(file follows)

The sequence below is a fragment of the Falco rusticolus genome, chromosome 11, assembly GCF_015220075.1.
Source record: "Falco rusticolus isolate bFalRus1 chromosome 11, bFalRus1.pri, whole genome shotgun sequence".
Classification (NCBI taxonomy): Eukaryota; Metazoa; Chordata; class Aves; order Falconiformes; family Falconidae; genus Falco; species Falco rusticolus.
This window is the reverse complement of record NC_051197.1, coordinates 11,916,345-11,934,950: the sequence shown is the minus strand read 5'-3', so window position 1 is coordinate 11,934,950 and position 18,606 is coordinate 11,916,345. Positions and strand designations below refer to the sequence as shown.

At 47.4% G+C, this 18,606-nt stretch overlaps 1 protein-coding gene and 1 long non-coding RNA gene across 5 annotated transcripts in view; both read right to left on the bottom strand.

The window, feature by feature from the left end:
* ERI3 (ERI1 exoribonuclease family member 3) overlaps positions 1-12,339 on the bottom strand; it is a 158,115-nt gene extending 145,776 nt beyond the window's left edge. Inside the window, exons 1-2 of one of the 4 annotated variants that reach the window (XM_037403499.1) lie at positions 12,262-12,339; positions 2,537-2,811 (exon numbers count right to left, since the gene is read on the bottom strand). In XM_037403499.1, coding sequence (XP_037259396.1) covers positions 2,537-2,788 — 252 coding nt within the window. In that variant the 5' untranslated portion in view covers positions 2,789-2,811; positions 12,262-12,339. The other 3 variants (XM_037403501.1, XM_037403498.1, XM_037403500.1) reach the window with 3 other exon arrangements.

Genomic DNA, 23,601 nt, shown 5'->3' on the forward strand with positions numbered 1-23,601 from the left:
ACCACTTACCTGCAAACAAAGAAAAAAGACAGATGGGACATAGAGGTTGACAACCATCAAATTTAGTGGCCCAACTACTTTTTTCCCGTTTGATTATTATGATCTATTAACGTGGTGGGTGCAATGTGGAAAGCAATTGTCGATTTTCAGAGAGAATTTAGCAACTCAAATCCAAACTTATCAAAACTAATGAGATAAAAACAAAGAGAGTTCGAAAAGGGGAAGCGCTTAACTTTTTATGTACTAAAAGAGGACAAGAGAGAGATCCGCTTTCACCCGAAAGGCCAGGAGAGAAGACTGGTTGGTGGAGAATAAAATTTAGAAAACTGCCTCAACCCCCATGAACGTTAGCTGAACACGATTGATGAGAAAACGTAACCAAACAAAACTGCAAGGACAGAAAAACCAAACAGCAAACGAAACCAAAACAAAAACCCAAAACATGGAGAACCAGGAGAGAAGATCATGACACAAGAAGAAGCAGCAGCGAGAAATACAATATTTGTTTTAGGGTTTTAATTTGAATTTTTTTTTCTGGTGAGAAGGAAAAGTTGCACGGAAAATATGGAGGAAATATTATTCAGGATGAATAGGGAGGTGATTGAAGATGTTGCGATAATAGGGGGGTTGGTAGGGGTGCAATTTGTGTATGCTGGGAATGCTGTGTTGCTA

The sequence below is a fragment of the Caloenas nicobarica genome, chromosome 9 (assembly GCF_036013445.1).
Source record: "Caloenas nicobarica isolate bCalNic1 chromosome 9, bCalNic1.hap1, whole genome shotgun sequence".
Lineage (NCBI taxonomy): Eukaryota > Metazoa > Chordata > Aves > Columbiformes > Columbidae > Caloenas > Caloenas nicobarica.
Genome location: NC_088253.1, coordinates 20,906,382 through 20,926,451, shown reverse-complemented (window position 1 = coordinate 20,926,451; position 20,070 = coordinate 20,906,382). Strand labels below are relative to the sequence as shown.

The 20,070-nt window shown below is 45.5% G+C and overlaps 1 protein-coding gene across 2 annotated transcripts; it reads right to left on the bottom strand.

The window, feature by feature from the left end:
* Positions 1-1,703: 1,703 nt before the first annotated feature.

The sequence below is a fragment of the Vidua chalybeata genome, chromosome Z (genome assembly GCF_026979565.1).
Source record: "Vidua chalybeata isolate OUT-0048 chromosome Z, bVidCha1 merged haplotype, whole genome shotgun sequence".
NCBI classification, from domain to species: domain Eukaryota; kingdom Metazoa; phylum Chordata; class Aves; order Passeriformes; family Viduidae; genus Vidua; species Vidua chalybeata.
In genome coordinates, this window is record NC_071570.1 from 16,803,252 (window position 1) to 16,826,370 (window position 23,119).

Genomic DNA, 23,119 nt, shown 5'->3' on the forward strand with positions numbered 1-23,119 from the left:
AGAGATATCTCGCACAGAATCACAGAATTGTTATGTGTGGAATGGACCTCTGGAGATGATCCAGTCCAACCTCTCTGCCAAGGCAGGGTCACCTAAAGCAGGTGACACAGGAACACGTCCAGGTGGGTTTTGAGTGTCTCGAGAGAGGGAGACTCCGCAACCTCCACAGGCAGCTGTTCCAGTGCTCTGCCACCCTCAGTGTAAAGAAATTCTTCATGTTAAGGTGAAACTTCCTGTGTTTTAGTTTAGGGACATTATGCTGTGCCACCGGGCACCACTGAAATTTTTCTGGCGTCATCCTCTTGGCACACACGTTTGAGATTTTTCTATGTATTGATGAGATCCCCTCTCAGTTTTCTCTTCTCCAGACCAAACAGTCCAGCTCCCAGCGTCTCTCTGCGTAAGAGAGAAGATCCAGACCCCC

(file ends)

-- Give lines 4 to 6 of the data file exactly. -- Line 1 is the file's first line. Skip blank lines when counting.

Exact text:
This window is the reverse complement of record NC_051197.1, coordinates 11,916,345-11,934,950: the sequence shown is the minus strand read 5'-3', so window position 1 is coordinate 11,934,950 and position 18,606 is coordinate 11,916,345. Positions and strand designations below refer to the sequence as shown.

At 47.4% G+C, this 18,606-nt stretch overlaps 1 protein-coding gene and 1 long non-coding RNA gene across 5 annotated transcripts in view; both read right to left on the bottom strand.

The window, feature by feature from the left end: